Irish names tend to vary widely in their spelling and overall form. The original Gaelic form of the name MacSween is Mac Suibhne, which is derived from the word "suibhne," which means "pleasant."
Early Origins of the MacSween family
The surname MacSween was first found in County Donegal
(Irish: Dún na nGall), northwest Ireland
in the province of Ulster
, sometimes referred to as County Tyrconnel. The name is derived from Suibhne O'Neill, who was a chieftain
in Argyll, Scotland
. His descendants migrated to Ireland
as gallowglasses (mercenaries) prior to 1267. The three great septs of this name finally established themselves in Tirconnell in 14th century; they were known as MacSweeney Fanad, MacSweeney Banagh, and MacSweeney na dTuath, who were commonly referred to as 'MacSweeney of the Battleaxes.' They later became attached to the MacCarthys in the south and acquired their own territories and castles in Muskerry in County Cork.
Early History of the MacSween family
This web page shows only a small excerpt of our MacSween research.Another 137 words (10 lines of text) covering the years 1299 and 1310 are included under the topic Early MacSween History in all our PDF Extended History products and printed products wherever possible.
MacSween Spelling Variations
People who were accounted for by scribes and church officials often had their name recorded many different ways because pronunciation was the only guide those scribes and church officials had to go by. This resulted in the problem of one person's name being recorded under several different variations, creating the illusion of more than one person. Among the many spelling variations
of the surname MacSween that are preserved in archival documents are MacSweeney, MacSweeny, MacSwine, MacSwiney, MacSwyne, MacSwyny, MacWhinney, MacWhinny, MacWhinnie, MacSwiny, McSweeney, Swiney, Swinney and many more.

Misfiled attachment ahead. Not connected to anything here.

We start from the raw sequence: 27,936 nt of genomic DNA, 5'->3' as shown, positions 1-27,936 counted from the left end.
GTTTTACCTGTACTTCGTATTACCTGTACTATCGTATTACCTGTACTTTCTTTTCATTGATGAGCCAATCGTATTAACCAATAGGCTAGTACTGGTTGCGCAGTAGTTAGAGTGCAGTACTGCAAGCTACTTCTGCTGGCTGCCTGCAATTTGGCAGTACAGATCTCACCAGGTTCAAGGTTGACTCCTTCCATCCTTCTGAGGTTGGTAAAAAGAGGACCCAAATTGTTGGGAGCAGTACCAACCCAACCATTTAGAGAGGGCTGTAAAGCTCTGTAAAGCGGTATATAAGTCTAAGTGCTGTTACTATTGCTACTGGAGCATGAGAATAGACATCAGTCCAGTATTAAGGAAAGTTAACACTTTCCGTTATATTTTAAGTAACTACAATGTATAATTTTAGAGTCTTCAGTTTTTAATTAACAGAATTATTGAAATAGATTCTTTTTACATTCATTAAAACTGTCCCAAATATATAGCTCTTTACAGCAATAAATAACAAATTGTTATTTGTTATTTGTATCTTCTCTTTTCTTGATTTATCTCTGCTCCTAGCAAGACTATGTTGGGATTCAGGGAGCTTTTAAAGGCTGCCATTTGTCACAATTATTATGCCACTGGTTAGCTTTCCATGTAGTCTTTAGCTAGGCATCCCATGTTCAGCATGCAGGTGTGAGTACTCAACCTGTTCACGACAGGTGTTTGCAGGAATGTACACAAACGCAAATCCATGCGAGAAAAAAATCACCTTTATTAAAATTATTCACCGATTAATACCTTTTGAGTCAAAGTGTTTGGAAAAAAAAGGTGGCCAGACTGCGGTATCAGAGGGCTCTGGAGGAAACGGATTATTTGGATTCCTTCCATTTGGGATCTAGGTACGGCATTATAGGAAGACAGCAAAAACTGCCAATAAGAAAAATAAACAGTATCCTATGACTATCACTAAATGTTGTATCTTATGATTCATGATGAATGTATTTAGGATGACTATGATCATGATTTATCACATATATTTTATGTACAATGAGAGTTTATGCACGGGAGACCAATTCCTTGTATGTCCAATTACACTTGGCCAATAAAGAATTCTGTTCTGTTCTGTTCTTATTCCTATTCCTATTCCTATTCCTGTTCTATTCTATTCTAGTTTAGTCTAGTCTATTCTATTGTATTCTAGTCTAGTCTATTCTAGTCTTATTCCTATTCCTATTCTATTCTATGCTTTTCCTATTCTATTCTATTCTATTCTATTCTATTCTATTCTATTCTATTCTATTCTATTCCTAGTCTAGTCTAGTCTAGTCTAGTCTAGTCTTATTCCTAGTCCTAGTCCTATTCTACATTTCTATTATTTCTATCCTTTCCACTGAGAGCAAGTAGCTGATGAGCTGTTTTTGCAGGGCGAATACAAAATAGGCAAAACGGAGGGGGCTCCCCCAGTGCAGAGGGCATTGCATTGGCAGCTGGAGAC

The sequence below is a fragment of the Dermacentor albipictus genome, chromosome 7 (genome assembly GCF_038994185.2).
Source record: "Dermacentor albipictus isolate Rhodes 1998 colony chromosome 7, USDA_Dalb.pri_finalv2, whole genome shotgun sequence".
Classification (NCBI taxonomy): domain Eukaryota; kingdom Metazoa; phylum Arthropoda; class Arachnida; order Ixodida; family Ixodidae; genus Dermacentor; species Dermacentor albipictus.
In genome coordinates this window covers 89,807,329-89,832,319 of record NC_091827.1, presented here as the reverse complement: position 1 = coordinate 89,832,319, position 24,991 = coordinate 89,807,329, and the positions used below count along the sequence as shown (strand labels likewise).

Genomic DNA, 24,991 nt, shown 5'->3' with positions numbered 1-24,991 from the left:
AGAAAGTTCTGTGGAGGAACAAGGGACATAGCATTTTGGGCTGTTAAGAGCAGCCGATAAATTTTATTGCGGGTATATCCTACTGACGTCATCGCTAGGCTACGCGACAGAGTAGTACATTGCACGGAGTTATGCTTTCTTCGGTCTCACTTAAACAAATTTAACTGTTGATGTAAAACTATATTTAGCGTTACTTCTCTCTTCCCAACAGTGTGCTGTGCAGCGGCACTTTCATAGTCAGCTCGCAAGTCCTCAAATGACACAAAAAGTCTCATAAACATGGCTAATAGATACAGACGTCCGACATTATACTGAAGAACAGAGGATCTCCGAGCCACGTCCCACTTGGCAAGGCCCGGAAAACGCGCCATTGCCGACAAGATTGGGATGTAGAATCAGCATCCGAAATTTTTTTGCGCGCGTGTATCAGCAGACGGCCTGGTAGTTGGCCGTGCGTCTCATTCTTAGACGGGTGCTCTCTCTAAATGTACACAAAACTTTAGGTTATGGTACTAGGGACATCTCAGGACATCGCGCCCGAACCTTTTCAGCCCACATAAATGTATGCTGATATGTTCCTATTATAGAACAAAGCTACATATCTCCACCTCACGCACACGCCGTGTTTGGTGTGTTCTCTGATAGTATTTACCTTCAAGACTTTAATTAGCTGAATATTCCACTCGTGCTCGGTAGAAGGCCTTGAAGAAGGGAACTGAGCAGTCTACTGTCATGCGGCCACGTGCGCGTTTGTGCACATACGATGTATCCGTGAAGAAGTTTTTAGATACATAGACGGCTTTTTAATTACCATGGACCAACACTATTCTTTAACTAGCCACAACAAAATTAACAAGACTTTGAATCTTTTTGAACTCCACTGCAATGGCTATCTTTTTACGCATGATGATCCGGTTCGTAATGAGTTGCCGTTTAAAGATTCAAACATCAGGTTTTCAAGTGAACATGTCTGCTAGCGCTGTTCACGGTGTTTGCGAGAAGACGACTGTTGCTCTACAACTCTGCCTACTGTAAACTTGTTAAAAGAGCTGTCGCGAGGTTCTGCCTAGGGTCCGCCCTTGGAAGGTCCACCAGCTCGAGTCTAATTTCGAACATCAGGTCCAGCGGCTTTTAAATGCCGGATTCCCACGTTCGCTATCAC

Early Notables of the MacSween family (pre 1700)
Prominent amongst the family at this time was John MacSween, a 13th-14th century nobleman who lost his lands in Scotland
after the defeat of the forces and death of Alexander Og MacDonald, Lord of Islay
in 1299. In... Another 37 words (3 lines of text) are included under the topic Early MacSween Notables in all our PDF Extended History products and printed products wherever possible.
Migration of the MacSween family to the New World and Oceana
became inhospitable for many native Irish families
in the 19th centuries. Poverty, lack of opportunities, high rents, and discrimination forced thousands to leave the island for North America. The largest exodus of Irish settlers occurred with the Great Potato Famine
of the late 1840s. For these immigrants the journey to British North America and the United States was long and dangerous and many did not live to see the shores of those new lands. Those who did make it were essential to the development of what would become two of the wealthiest and most powerful nations of the world. These Irish immigrants were not only important for peopling the new settlements and cities, they also provided the manpower needed for the many industrial and agricultural projects so essential to these growing nations. Immigration and passenger lists have documented the arrival of various people bearing the name MacSween to North America: Adam Sweeney, who settled in New York, NY in 1805; Alexander Sweeney, who came to Boston in 1768; Biddy Sweeney, who arrived in St. John, N.B. aboard the Brig Ambassador in 1834.
Contemporary Notables of the name MacSween (post 1700)
- Carole MacSween, American ice dancer who competed with Robert Munz in the 1960s
- John Angus MacSween (1939-2006), Scottish butcher and entrepreneur who helped popularise haggis as an international dish
- Sir Roderick Norman McIver MacSween (1935-1984), Scottish pathologist, Professor of pathology at University of Glasgow, 1984 to 1999, President of the Royal College of Pathologists (1996-1999)